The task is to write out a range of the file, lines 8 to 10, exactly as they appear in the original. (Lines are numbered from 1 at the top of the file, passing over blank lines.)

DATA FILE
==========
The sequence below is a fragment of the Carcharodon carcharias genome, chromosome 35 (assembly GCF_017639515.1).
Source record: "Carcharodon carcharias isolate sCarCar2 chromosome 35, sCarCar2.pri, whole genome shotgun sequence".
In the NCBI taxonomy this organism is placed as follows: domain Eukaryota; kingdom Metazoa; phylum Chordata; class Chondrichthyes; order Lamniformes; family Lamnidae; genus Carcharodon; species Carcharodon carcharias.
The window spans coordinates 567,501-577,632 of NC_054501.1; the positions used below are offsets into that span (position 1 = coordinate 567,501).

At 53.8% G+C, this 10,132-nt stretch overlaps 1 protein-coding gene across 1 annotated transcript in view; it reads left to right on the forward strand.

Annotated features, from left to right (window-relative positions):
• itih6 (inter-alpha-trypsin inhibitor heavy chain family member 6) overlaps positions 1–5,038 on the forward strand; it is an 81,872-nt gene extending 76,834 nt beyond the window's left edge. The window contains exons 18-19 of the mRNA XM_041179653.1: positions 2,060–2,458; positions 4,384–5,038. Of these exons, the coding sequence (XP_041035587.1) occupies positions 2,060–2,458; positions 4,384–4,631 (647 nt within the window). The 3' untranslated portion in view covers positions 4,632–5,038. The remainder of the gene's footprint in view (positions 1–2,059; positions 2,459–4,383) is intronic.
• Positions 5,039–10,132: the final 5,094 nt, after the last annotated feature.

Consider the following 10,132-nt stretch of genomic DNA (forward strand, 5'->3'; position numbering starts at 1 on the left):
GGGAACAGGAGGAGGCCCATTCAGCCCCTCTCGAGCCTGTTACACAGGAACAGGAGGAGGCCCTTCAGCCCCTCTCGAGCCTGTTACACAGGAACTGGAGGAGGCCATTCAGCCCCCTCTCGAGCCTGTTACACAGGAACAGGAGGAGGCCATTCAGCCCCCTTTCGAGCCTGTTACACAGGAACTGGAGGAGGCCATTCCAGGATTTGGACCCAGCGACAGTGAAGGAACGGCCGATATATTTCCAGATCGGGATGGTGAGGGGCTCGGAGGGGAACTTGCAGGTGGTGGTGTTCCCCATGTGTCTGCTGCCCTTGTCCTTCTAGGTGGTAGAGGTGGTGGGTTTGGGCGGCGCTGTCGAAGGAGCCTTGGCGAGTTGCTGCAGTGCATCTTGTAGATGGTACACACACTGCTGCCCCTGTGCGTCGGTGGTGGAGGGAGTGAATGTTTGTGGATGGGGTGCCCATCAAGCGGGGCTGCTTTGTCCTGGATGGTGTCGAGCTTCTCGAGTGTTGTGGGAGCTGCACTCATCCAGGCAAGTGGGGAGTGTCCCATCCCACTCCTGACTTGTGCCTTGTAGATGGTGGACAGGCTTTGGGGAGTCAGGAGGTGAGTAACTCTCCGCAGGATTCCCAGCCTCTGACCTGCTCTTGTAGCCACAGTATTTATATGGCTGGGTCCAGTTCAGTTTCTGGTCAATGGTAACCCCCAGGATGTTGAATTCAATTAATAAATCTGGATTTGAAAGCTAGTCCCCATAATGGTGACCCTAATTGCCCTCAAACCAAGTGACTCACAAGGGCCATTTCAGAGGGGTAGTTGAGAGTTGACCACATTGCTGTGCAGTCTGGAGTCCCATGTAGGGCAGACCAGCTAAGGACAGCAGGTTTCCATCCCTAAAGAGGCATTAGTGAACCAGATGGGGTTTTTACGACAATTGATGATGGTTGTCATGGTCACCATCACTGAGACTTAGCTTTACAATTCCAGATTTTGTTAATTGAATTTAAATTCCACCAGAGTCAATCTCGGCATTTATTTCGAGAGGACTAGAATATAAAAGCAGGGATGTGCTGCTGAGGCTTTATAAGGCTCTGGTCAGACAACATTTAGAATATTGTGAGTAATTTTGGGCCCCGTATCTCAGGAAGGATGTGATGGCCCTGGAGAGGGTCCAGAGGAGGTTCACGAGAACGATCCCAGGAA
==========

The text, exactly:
• Positions 5,039–10,132: the final 5,094 nt, after the last annotated feature.

Consider the following 10,132-nt stretch of genomic DNA (forward strand, 5'->3'; position numbering starts at 1 on the left):
GGGAACAGGAGGAGGCCCATTCAGCCCCTCTCGAGCCTGTTACACAGGAACAGGAGGAGGCCCTTCAGCCCCTCTCGAGCCTGTTACACAGGAACTGGAGGAGGCCATTCAGCCCCCTCTCGAGCCTGTTACACAGGAACAGGAGGAGGCCATTCAGCCCCCTTTCGAGCCTGTTACACAGGAACTGGAGGAGGCCATTCCAGGATTTGGACCCAGCGACAGTGAAGGAACGGCCGATATATTTCCAGATCGGGATGGTGAGGGGCTCGGAGGGGAACTTGCAGGTGGTGGTGTTCCCCATGTGTCTGCTGCCCTTGTCCTTCTAGGTGGTAGAGGTGGTGGGTTTGGGCGGCGCTGTCGAAGGAGCCTTGGCGAGTTGCTGCAGTGCATCTTGTAGATGGTACACACACTGCTGCCCCTGTGCGTCGGTGGTGGAGGGAGTGAATGTTTGTGGATGGGGTGCCCATCAAGCGGGGCTGCTTTGTCCTGGATGGTGTCGAGCTTCTCGAGTGTTGTGGGAGCTGCACTCATCCAGGCAAGTGGGGAGTGTCCCATCCCACTCCTGACTTGTGCCTTGTAGATGGTGGACAGGCTTTGGGGAGTCAGGAGGTGAGTAACTCTCCGCAGGATTCCCAGCCTCTGACCTGCTCTTGTAGCCACAGTATTTATATGGCTGGGTCCAGTTCAGTTTCTGGTCAATGGTAACCCCCAGGATGTTGAATTCAATTAATAAATCTGGATTTGAAAGCTAGTCCCCATAATGGTGACCCTAATTGCCCTCAAACCAAGTGACTCACAAGGGCCATTTCAGAGGGGTAGTTGAGAGTTGACCACATTGCTGTGCAGTCTGGAGTCCCATGTAGGGCAGACCAGCTAAGGACAGCAGGTTTCCATCCCTAAAGAGGCATTAGTGAACCAGATGGGGTTTTTACGACAATTGATGATGGTTGTCATGGTCACCATCACTGAGACTTAGCTTTACAATTCCAGATTTTGTTAATTGAATTTAAATTCCACCAGAGTCAATCTCGGCATTTATTTCGAGAGGACTAGAATATAAAAGCAGGGATGTGCTGCTGAGGCTTTATAAGGCTCTGGTCAGACAACATTTAGAATATTGTGAGTAATTTTGGGCCCCGTATCTCAGGAAGGATGTGATGGCCCTGGAGAGGGTCCAGAGGAGGTTCACGAGAACGATCCCAGGAA